3d Printed Homes at a Rapid Pace
When it comes to the sheer speed of creating a home, 3d printed houses have a massive advantage over traditionally built homes. In fact, some houses have been built using 3d printing in as little a day or two.
Stack that up against the old standard, which is often weeks to several months, and it's easy to see a huge potential for development.
Plus being convenient for a standard homebuyer, quick construction can change whole communities.
When a natural disaster hits, be it a wildfire, hurricane, tornado, or another destructive event, it often takes months to years to rebuild. With the ability to create houses on demand, people in entire communities could recover their homes at a rapid rate through 3d printing.
3d Printed Homes Reduce Workplace Risk
In the United States, companies end up paying more than $60 billion per year for injuries on the job. With hammering, lifting large structures, and ducking other workers, constructions jobs lead to a lot of injuries.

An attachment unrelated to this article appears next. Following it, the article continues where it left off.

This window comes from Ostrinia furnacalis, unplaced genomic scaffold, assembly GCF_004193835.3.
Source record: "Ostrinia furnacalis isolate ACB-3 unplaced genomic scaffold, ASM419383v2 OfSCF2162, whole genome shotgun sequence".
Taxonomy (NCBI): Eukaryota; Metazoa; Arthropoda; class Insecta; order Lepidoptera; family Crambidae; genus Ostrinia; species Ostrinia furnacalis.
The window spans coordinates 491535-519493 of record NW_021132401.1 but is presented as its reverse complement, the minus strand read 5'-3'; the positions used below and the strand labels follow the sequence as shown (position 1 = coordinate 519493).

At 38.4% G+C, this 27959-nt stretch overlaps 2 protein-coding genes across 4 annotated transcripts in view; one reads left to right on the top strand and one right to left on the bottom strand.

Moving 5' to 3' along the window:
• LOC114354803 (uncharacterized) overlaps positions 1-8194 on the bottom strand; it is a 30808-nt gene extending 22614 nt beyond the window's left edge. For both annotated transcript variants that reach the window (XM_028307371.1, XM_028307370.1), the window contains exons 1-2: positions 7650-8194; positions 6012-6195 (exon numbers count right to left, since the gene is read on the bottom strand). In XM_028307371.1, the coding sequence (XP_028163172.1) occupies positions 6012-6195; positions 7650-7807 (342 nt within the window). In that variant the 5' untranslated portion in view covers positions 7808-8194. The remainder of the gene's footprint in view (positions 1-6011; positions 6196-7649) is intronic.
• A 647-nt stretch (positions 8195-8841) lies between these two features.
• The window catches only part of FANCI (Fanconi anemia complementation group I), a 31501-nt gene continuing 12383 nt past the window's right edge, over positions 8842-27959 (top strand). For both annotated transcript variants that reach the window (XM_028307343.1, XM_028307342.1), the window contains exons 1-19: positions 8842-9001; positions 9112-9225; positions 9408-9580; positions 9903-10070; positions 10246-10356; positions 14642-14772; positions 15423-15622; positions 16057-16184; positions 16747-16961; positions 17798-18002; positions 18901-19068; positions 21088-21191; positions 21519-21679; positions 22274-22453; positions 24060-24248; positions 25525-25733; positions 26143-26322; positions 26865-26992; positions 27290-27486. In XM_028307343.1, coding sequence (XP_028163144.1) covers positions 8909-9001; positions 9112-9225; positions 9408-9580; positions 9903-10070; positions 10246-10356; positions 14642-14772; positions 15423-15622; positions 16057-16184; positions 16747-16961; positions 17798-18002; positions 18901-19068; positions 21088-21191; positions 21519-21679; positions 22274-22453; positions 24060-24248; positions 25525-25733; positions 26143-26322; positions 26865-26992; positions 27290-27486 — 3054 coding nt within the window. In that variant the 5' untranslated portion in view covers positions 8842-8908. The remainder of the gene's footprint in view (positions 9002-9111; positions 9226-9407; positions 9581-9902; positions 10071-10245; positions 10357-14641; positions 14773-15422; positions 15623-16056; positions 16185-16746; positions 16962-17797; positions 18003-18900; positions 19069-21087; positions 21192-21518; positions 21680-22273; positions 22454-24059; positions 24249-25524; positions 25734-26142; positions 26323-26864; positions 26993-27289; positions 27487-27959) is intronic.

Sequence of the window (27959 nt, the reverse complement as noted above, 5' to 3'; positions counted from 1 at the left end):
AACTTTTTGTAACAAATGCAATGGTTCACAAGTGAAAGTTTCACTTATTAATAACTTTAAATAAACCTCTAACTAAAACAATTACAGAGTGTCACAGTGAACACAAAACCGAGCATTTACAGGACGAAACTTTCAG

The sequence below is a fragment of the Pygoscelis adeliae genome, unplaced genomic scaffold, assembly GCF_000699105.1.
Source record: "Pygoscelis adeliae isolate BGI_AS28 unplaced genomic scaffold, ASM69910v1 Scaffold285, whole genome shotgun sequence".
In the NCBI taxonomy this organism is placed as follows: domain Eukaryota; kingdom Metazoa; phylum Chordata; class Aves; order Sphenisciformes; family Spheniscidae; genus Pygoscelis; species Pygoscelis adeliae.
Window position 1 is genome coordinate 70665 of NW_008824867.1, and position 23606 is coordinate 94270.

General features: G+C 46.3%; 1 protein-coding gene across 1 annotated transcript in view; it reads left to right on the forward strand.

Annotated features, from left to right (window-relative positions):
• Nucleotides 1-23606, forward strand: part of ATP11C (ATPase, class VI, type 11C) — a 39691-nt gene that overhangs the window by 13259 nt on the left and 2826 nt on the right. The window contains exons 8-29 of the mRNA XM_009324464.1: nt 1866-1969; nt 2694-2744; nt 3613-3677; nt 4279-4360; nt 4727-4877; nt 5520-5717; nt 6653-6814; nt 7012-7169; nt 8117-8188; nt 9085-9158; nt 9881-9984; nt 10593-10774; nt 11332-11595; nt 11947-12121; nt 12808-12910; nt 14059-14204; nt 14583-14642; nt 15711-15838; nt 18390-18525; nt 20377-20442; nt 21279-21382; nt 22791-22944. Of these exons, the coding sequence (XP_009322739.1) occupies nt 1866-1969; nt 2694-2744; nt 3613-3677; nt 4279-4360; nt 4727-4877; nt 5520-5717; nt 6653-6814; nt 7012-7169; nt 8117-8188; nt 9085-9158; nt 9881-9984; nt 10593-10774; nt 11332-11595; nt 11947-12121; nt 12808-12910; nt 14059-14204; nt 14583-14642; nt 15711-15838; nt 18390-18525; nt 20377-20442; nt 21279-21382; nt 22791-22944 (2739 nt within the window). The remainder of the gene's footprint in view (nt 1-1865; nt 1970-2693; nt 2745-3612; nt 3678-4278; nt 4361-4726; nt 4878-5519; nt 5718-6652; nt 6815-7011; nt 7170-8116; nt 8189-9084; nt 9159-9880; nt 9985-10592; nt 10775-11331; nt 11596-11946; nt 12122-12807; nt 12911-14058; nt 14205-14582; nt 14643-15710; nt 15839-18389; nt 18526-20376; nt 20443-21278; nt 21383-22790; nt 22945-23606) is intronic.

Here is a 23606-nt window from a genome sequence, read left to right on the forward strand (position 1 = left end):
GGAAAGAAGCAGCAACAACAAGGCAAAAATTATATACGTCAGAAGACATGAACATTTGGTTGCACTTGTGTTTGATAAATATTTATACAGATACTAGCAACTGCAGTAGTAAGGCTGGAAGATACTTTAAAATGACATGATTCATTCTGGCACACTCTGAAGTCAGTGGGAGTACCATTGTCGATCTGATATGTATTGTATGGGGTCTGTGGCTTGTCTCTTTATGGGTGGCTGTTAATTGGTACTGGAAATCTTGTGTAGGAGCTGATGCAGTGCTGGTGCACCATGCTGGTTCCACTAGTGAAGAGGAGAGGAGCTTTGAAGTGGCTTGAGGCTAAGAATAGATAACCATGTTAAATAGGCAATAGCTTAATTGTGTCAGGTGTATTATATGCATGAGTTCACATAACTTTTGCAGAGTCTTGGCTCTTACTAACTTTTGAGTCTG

By building houses with 3d printing, companies could potentially cut down injuries drastically.
With 3d printing, the robotic builder is absorbing the majority of construction dangers.
And there are potential benefits for people outside the immediate job zone.
3d Printed Homes Hush the Noise
Anyone who's been around a construction scene knows the nuisance of noising hammering, sawing, and yelling. With 3d printed houses comes the possibility of a much quieter construction zone.
It might seem like a minor added convenience, but it could have much broader implications.
Noise causes many construction teams to have to pick the hours work goes on to avoid major disturbances.
And 3d printers don't have to eat or sleep. That means a house can be built non-stop, through lunch, dinner, and even the night.
This brings on huge potential for the real estate world. Now, companies can quickly adjust to market changes, political shifts, and catastrophic events.
It means labor demands and exhaustion of the workforce could become little of an issue.
3d Printed Homes Tear Down Labor Costs